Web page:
• August 8, 2017

    Studies Showing No Talc-Cancer Link Are Flawed, Jury Hears

    The treating physician for a woman alleging J&J's talcum powder products caused her terminal ovarian cancer told a California jury on Tuesday that talcum powder caused the cancer, and that scientific studies that show no connection between the substance and cancer are based on flawed data.

  • August 8, 2017

    Wis. Ruling Doesn't Ax Window Coverage, 7th Circ. Finds

    The Seventh Circuit ruled on Tuesday that a pair of insurers must cover window maker Kolbe & Kolbe Millwork Co.'s costs to defend against a putative homeowner class action over allegedly defective windows, agreeing with Kolbe that a recent Wisconsin Supreme Court decision doesn't negate coverage.

  • August 8, 2017

    Nissan To Pay $98M To Exit Takata Air Bag MDL

    Nissan is the latest automaker to settle allegations in multidistrict litigation over defective Takata Corp. air bags, agreeing to a $97.7 million payout, consumers told a Florida federal judge Tuesday.

  • August 8, 2017

    Firm Urges Fed. Court To Keep $1.1M Sanction Case Alive

    A San Francisco firm suing a former client for refusing to shoulder a $1.12 million sanction for evidence hiding and discovery deceit told a California federal court Monday that its case is distinct from an active Hawaii state court action and should survive.

Expert Analysis

  • Weekly Column

    Innovating For Wise Juries: Discussions Before Deliberations

    Richard Lorren Jolly

    To be sure, allowing jurors to discuss evidence before final deliberations proved to be among the least popular of our recommended innovations. But empirical evidence belies these fears, say Stephen Susman, Richard Lorren Jolly and Dr. Roy Futterman of the NYU School of Law Civil Jury Project.

  • And Now A Word From The Panel: Who Wants To Be An MDL?

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    As the lineup for this month’s Judicial Panel on Multidistrict Litigation demonstrates, requests to create an MDL do not fit a single mold. They can involve headline news, contemporary politics or exotic vacations. They can even trigger forensic research from the National Archives on the status of cases filed decades ago, says Alan Rothman of Arnold & Porter Kaye Scholer LLP.

  • Shift In CPSC Leadership Means More Changes To Come

    Erin Bosman

    At the midpoint of 2017, a look back at the U.S. Consumer Product Safety Commission’s activity under the Trump administration shows changes in recalls and penalties relative to previous years, new focal points for safety initiatives and enforcement, and a key development from the White House that could affect the CPSC’s regulatory approach in the future, say attorneys with Morrison & Foerster LLP.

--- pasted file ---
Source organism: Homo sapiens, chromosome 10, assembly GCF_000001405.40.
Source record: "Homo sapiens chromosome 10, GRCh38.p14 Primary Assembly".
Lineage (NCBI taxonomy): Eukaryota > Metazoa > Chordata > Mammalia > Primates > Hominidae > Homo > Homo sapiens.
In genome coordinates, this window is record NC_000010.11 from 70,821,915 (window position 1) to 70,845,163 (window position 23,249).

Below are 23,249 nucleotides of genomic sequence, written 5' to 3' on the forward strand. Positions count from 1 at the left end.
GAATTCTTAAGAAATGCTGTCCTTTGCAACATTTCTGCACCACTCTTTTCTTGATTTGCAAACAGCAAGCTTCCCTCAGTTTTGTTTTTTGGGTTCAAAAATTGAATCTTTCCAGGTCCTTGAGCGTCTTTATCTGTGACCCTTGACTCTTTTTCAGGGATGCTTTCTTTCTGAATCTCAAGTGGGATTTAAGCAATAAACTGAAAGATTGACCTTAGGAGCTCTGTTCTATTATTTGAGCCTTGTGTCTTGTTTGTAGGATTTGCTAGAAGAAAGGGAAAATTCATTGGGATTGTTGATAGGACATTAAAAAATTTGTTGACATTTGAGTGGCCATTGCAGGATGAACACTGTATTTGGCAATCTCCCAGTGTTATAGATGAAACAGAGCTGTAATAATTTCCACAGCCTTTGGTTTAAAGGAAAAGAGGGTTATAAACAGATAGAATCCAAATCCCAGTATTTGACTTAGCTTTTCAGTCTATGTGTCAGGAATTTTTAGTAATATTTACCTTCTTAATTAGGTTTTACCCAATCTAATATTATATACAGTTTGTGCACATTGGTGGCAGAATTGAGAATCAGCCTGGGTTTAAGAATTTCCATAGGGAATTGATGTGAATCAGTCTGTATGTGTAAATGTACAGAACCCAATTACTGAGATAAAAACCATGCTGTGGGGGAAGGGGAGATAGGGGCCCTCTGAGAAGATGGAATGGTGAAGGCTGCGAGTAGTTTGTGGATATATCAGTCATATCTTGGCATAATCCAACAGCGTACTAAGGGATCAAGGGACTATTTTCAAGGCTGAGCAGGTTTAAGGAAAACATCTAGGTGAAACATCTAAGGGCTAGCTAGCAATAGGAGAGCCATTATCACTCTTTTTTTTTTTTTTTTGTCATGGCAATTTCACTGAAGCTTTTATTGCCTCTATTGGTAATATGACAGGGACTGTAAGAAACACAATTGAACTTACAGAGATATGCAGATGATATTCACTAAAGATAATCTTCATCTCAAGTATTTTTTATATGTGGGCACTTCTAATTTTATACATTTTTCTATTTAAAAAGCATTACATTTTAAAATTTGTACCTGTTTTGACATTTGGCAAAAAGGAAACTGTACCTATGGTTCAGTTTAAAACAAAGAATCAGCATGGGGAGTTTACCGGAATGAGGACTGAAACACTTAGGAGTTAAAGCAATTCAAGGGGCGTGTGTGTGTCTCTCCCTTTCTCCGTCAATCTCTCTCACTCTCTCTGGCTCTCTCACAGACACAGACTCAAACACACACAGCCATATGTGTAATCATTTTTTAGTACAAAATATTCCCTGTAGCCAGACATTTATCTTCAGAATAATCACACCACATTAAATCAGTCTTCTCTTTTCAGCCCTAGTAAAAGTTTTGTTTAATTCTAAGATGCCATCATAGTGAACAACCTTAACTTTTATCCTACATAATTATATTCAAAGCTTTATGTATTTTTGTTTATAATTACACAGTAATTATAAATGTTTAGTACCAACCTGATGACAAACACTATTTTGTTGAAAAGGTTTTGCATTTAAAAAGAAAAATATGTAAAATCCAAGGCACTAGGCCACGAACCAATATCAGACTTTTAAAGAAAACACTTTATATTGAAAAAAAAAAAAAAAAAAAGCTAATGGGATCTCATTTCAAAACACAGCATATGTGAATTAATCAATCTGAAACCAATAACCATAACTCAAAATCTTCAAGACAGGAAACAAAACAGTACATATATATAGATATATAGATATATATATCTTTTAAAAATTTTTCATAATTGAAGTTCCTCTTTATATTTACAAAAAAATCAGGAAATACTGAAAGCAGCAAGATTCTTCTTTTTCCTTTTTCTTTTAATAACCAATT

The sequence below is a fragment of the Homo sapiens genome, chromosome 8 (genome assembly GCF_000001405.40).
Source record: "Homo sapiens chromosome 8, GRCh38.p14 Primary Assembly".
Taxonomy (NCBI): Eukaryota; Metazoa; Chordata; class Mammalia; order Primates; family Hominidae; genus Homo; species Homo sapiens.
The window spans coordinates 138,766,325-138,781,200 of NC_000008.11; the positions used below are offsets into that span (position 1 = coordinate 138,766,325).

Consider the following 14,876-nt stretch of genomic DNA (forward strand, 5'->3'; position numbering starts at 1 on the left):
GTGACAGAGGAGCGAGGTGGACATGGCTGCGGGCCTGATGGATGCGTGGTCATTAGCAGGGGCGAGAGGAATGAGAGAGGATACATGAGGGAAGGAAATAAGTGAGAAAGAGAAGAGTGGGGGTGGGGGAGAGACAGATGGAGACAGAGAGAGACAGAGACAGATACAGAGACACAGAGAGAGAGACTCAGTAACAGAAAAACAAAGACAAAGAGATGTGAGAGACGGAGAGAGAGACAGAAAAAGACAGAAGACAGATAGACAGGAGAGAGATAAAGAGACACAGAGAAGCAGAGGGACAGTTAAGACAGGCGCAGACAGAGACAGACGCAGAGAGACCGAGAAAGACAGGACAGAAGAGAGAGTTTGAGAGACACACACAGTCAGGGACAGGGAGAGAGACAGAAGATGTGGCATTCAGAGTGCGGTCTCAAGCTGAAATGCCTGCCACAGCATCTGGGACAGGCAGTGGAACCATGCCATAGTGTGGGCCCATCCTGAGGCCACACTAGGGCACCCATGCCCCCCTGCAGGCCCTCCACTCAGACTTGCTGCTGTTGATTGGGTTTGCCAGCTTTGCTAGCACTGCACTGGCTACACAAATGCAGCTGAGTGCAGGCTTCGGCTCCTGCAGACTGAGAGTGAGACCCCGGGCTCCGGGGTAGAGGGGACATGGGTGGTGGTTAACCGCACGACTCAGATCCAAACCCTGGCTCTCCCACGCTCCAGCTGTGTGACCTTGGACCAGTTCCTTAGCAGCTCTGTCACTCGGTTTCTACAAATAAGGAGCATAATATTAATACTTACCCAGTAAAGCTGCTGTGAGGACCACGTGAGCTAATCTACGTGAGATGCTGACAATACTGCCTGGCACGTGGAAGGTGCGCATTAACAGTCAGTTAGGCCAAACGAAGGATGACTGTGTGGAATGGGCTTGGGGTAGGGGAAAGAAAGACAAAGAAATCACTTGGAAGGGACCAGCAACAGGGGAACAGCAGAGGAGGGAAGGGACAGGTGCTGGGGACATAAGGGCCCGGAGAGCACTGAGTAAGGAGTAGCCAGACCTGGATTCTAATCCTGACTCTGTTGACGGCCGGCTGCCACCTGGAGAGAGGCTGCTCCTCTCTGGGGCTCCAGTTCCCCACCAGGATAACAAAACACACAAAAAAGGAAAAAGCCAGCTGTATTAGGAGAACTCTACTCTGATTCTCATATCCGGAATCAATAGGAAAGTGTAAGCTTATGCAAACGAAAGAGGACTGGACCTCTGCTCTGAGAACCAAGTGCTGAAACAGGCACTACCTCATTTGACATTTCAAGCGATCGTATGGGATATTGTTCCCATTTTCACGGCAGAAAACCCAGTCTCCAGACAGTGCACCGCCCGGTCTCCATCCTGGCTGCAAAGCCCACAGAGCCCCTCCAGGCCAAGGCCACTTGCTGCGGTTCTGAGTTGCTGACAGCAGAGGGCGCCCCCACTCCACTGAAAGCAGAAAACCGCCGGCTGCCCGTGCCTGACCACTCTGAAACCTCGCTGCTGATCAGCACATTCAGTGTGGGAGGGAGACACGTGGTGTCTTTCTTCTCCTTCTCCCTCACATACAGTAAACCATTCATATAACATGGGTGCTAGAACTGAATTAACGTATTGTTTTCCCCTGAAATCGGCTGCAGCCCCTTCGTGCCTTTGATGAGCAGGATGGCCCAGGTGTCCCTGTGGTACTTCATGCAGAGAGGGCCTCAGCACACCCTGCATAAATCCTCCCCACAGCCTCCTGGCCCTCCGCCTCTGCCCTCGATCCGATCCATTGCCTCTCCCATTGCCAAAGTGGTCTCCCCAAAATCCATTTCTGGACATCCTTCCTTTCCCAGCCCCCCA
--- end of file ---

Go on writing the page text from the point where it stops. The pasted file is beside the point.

• 5 Questions Firms Should Ask When Evaluating Litigation AFA

    Gregory Lantier

    Law firm management should understand the client’s reasons for requesting an alternative fee arrangement, and whether approving the fee will help grow the relationship with the client, say attorneys with WilmerHale.

  • For Law Firm Offices, Business Savvy Is The New Cool

    Craig Braham

    Having embraced the notion that the right space can reinforce the right firm culture, law firm leaders have been evaluating real estate primarily for its physical properties. However, it's hard to be collegial, even in the coolest of in-house coffee bars, if your cost structure is untenable, says Craig Braham of Advocate Commercial Real Estate Advisors LLC.

  • The Best Documents In Your Case May Be From 3rd Parties

    Wyatt Dowling

    Cases are built on evidence and evidence comes from discovery. But discovery is largely a voluntary process. Serving a document subpoena on a third party can be an efficient and creative way to fill in the gaps that may exist in the productions of opposing parties, says Wyatt Dowling of Yetter Coleman LLP.

  • Planning A Legal Career With A Future Relocation In Mind

    Jacqueline Bokser LeFebvre

    Lawyers move to New York City to work on some of the most sophisticated work the legal market has to offer. This exposure and experience is an amazing asset and many of the skills developed will make associates very marketable in the event they consider relocating to another market. However, this isn’t always the case, says Jacqueline Bokser LeFebvre of Major Lindsey & Africa.

  • 4 Female Perspectives On BigLaw Leadership

    Regina Pisa

    Only a handful of the largest U.S. law firms are led by women. Here, in their own words, are perspectives from Shook Hardy & Bacon Chair Madeleine McDonough, Crowell & Moring Chair Angela Styles, Morgan Lewis & Bockius Chair Jami Wintz McKeon and Goodwin Procter Chair Emeritus Regina Pisa.

  • The Elephant In The Room: Advancing Women To Partnership

    Anusia Gillespie

    Despite more focus and investment, the numbers continue to show little progress in advancing women to the top tiers of firm leadership. Considering the irreversible nature of the transformation of the market for top talent, it is time to start experimenting and innovating from the core, rather than from the periphery, say Anusia Gillespie and Scott Westfahl of Harvard Law School.

  • How Midsize Law Firms Can Minimize Cybersecurity Threats

    K. Stefan Chin

    It can be challenging for midsize law firms to develop an enterprise cybersecurity program that mitigates the eminent threat of data breach and meets the regulatory and compliance requirements of the firm and its clients. This challenge becomes daunting when considering the steady rise in client audits, say K. Stefan Chin of Peckar & Abramson PC and John Sweeney of Logicforce.